Development and identification of hierarchical nonlinear mixed effects models for the analysis of dynamic systems: identification and application of hierarchical nonlinear mixed effects models for the determination of steady-state and dynamic torque responses of an SI engine

2019-07-02T13:46:24Z (GMT) by MJ Ghomashi
Multi-level or hierarchical models present various features for dealing with data grouped at several levels. The majority of applications of hierarchical models use clustered data that is static in nature and collected over a long period of time. The purpose of this study is investigating hierarchical models for application with highly dynamic systems.
Steady-state data are conventionally employed for engine torque mapping purposes. The data takes much time to collect and the dynamics of the system are routinely ignored. This valuable information could be used for better control of the system.
In this study, an innovative transient spark-sweep approach is developed for collecting dynamic torque data more efficiently. The means of data collection implies a structure for which a multi-level model is best suited. A multi-model augmented D-optimal design is created, and the experimental data collected. Spark excitation is applied at speed/load points using Amplitude Modulated Pseudo Random Signal (AMPRS), and the torque response over the operating space is thus obtained.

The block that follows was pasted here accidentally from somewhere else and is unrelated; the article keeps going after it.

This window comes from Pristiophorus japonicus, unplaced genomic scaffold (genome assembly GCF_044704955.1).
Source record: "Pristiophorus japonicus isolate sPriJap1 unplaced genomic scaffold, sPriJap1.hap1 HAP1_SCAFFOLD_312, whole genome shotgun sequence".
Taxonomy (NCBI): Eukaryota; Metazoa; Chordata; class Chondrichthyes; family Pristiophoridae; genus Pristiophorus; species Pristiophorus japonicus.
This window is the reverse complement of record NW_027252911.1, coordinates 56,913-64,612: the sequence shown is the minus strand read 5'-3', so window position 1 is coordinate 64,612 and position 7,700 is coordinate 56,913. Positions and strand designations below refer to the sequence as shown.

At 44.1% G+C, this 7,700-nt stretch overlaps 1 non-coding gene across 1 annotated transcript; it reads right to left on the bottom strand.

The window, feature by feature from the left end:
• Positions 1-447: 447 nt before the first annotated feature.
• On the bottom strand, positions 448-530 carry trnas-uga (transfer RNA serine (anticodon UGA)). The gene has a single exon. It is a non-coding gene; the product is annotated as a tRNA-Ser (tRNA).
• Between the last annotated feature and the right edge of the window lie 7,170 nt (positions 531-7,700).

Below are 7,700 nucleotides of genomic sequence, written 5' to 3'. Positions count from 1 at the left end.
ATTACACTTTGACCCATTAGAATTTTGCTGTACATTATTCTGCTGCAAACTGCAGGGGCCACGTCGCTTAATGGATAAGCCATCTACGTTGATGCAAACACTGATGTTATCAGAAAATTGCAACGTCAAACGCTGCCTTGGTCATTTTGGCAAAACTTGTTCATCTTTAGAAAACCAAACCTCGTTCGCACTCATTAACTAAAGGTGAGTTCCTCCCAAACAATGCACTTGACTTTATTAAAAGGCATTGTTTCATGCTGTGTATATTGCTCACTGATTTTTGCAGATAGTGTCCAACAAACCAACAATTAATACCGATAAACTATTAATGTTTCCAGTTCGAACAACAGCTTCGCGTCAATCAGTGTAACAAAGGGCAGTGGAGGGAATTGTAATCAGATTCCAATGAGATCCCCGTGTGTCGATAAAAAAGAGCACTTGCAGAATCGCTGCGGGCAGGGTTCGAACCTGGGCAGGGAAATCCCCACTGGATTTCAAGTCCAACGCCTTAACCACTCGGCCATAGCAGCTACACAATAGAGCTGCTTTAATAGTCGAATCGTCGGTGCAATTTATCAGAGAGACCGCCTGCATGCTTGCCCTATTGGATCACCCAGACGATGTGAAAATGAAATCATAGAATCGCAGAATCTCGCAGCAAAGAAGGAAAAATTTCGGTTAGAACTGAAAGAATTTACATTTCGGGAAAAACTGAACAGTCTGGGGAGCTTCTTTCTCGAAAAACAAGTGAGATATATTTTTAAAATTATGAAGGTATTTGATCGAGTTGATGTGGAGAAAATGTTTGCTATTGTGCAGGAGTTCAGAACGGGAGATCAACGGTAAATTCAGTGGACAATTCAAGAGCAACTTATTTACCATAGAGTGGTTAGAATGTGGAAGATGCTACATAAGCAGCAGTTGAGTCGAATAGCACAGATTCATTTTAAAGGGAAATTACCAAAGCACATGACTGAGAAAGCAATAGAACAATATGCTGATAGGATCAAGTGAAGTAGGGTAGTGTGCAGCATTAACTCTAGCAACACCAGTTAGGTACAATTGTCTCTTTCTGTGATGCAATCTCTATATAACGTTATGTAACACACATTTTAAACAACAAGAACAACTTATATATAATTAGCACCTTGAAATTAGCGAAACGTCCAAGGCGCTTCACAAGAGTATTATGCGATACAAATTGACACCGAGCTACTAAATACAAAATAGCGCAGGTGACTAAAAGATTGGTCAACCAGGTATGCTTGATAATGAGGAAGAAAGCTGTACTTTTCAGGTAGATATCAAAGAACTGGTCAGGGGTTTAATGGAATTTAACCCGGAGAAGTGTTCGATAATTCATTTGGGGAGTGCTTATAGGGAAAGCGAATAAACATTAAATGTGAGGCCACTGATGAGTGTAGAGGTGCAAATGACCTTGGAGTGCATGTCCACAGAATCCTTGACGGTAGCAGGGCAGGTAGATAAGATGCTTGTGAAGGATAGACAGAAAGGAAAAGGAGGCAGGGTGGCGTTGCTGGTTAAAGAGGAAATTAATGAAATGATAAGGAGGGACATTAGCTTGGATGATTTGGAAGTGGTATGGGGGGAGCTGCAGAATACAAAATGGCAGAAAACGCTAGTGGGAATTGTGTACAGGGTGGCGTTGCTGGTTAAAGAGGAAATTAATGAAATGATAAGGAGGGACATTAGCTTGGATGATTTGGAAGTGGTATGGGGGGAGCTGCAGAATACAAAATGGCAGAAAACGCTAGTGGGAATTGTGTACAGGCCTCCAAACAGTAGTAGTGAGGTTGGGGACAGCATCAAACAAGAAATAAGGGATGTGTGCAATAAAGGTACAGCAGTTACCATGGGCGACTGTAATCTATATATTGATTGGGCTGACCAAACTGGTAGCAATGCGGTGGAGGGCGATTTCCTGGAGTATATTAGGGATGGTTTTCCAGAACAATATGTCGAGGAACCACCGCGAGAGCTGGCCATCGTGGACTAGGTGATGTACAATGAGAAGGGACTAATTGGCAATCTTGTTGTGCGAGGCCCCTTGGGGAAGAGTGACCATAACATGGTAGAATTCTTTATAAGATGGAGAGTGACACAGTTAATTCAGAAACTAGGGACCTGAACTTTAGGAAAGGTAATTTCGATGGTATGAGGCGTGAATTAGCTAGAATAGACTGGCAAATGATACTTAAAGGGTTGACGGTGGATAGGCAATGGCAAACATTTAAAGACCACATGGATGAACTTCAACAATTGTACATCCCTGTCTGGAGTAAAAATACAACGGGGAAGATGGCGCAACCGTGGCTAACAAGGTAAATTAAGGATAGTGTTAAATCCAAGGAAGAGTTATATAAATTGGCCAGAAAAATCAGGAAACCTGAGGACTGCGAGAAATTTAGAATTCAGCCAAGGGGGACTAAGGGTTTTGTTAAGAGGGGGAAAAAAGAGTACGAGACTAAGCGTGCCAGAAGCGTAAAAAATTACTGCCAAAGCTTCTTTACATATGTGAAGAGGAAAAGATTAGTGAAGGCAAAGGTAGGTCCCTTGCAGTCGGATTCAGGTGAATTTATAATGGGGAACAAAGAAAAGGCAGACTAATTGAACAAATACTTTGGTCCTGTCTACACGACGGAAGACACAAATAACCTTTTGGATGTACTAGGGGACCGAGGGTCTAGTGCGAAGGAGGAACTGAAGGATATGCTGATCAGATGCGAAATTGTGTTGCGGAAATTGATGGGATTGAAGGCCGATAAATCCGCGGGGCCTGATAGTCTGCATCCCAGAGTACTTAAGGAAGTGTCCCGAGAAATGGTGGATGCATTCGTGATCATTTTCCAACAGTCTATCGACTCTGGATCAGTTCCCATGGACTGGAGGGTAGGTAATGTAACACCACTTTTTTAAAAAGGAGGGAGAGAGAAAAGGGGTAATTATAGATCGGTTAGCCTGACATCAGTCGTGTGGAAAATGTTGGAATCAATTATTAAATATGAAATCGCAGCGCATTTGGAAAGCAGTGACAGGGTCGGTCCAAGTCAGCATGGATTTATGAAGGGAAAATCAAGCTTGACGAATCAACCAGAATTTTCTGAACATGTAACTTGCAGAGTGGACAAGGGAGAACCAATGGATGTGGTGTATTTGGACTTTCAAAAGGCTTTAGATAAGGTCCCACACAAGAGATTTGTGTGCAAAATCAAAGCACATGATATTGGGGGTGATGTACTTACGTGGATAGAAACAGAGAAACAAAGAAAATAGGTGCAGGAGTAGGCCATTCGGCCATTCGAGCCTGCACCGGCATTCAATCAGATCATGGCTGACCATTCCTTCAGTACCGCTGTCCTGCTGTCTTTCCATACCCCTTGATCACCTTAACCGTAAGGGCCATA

Conditional first-order linearization is used within the identification process for determining the hierarchical model parameters. The level-1 Nonlinear Auto Regressive eXogenous (NARX) models are separately determined using an Iterative Generalized Least Square (IGLS) method and the results are employed for initialisation of the covariance matrix and the model level-2 parameters. A novel gradient optimiser was established to facilitate the dynamic hierarchical model identification. Additionally, the uncertainty associated with model selection was mitigated using a multi-model approach.
The model identified is evaluated and compared with experimental dynamic and steady-state data. It shows behaviour, both dynamic and steady state, providing prediction over a wider extrapolated spark range than conventional approaches. The new approach is eight time faster than current state-of-the-art approaches.